Republican President-elect Donald Trump‘s attorney general nominee Sen. Jeff Sessions “once joked that he only took issue with the KKK’s drug use and referred to civil rights groups as ‘un-American,’” reports The Huffington Post.
The Alabama Republican was once rejected as a federal judge over allegations that “he called a Black attorney ‘boy,’ suggested a white lawyer working for Black clients was a race traitor, and referred to civil rights groups as ‘un-American’ organizations trying to ‘force civil rights down the throats of people who were trying to put problems behind them,'” writes the news outlet.
While serving as a United States prosecutor in Alabama, Sessions was nominated in 1986 by President Ronald Reagan for a federal judgeship, reports The New York Times:
But his nomination was rejected by the Republican-controlled Senate Judiciary Committee because of racially charged comments and actions. At that time, he was one of two judicial nominees whose selections were halted by the panel in nearly 50 years.
In testimony before the committee, former colleagues said that Mr. Sessions had referred to the N.A.A.C.P., the Southern Christian Leadership Conference and other civil rights groups as “un-American” and “Communist-inspired.” An African-American federal prosecutor then, Thomas H. Figures, said Mr. Sessions had referred to him as “boy” and testified that Mr. Sessions said the Ku Klux Klan was fine “until I found out they smoked pot.” Mr. Sessions dismissed that remark as a joke.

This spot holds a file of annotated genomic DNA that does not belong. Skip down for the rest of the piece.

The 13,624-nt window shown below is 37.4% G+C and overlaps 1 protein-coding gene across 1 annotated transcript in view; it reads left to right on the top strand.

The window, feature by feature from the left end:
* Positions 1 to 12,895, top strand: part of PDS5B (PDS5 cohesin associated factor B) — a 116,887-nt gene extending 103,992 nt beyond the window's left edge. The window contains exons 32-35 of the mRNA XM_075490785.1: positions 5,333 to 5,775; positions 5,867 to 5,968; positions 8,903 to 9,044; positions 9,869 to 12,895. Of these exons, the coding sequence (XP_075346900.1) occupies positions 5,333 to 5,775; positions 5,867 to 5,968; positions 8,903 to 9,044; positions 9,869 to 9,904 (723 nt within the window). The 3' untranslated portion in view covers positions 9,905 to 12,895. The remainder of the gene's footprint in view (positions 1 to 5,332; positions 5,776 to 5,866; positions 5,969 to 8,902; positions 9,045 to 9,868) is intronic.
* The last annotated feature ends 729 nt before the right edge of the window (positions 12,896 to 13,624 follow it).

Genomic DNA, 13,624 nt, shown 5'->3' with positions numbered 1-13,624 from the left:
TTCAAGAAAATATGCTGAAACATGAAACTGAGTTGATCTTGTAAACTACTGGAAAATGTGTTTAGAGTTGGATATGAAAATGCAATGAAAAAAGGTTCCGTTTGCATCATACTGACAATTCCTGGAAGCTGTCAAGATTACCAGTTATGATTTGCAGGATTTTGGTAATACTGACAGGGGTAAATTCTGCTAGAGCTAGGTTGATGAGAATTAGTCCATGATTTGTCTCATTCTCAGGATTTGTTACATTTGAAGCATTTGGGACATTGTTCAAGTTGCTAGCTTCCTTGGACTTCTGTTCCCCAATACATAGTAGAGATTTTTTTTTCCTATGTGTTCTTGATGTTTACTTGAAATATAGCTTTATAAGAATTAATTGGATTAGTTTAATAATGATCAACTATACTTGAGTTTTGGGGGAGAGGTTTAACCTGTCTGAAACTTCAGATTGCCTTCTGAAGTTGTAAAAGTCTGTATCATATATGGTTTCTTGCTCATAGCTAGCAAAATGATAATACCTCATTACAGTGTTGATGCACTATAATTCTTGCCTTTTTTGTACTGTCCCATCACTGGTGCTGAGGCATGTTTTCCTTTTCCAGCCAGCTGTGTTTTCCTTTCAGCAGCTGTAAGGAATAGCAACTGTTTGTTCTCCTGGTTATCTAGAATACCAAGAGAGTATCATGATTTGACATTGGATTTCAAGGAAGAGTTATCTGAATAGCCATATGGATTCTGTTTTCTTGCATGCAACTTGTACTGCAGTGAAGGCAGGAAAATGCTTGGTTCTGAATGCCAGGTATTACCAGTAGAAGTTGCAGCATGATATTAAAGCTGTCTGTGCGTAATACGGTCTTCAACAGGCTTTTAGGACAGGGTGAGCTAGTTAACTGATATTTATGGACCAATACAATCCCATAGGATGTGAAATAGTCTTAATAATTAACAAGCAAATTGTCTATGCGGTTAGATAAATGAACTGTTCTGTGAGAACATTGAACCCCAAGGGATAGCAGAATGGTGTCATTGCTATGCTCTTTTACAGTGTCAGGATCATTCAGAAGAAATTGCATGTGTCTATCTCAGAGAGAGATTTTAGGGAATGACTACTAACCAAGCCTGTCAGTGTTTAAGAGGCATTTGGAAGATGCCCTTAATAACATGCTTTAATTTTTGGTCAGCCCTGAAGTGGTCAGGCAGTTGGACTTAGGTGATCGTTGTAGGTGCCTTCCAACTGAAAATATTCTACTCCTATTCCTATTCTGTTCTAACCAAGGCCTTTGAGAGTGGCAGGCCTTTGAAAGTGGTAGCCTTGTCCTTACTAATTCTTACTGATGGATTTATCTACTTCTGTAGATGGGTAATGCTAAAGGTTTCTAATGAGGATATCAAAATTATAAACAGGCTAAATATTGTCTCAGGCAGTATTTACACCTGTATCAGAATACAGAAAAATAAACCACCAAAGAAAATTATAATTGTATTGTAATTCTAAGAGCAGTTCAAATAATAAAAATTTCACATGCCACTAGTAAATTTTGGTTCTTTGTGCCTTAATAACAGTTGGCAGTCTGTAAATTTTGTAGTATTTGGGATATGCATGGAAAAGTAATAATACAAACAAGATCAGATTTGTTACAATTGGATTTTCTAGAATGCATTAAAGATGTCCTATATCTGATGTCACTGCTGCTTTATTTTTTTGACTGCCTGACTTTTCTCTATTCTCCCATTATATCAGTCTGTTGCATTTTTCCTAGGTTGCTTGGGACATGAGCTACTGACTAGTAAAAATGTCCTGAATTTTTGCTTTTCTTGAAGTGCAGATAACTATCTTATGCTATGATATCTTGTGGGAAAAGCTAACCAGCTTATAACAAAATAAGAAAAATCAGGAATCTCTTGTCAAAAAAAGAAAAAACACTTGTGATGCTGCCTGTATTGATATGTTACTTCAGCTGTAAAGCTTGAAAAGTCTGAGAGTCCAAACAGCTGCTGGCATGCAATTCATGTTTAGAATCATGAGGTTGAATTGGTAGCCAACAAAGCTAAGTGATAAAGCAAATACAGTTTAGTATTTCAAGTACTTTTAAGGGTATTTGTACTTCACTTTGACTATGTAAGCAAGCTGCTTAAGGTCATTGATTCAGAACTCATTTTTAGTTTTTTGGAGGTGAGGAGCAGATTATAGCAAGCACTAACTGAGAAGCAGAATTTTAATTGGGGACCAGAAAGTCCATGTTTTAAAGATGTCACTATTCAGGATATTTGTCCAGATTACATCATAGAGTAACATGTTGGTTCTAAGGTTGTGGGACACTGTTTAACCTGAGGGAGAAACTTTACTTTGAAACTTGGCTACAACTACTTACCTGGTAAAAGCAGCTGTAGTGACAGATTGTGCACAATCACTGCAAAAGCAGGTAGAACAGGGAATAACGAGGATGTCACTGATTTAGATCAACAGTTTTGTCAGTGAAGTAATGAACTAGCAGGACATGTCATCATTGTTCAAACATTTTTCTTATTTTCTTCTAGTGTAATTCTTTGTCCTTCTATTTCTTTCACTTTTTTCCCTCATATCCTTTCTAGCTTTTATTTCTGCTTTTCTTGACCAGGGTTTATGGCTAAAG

Mr. Sessions was also accused of speaking disparagingly of the Voting Rights Act and the stringent oversight it placed on Southern states.
Rashad Robinson, executive director of Color Of Change, the nation’s largest online racial justice organization, released a scathing response to Trump’s selection of Sessions.
“There’s no other way to say it: Jeff Sessions is a racist,” Robinson says in the statement. “He has opposed the Voting Rights Act. He has taken extreme views on immigration and free speech that threaten Black communities and other communities of color. Our question for members of the United States Senate is simple: do they support racism, or do they not? In 1986, the Republican-controlled Judiciary Committee refused to confirm Sessions to the federal bench. In 2017, the Senate should be just as unequivocal: “no” to racism means “no” to Jeff Sessions.”
Sessions is not Trump’s only controversial cabinet pick. He is under considerable pressure to rescind his selection of Steve Bannon, a member of the alt-right, as White House chief strategist.
Trump also picked Republican Kansas Rep. Mike Pompeo as CIA director. Pompeo is considered a hard-line conservative who “has built a reputation as a stalwart conservative since starting in 2011 in the House — opposing Obamacare, supporting the federal government shutdown and serving as a member of the House panel that investigated the Benghazi attack,” reports CNN.
He has also offered the post of national security adviser to Lt. Gen. Michael T. Flynn, a registered Democrat and retired intelligence officer, “who believes Islamist militancy poses an existential threat in one of the most powerful roles in shaping military and foreign policy,” reports The New York Times.
Given Trump’s campaign rhetoric, none of these choices surprise us. But we also know that grassroots protests can lead to change. Let’s work toward the latter. Sound off in comments.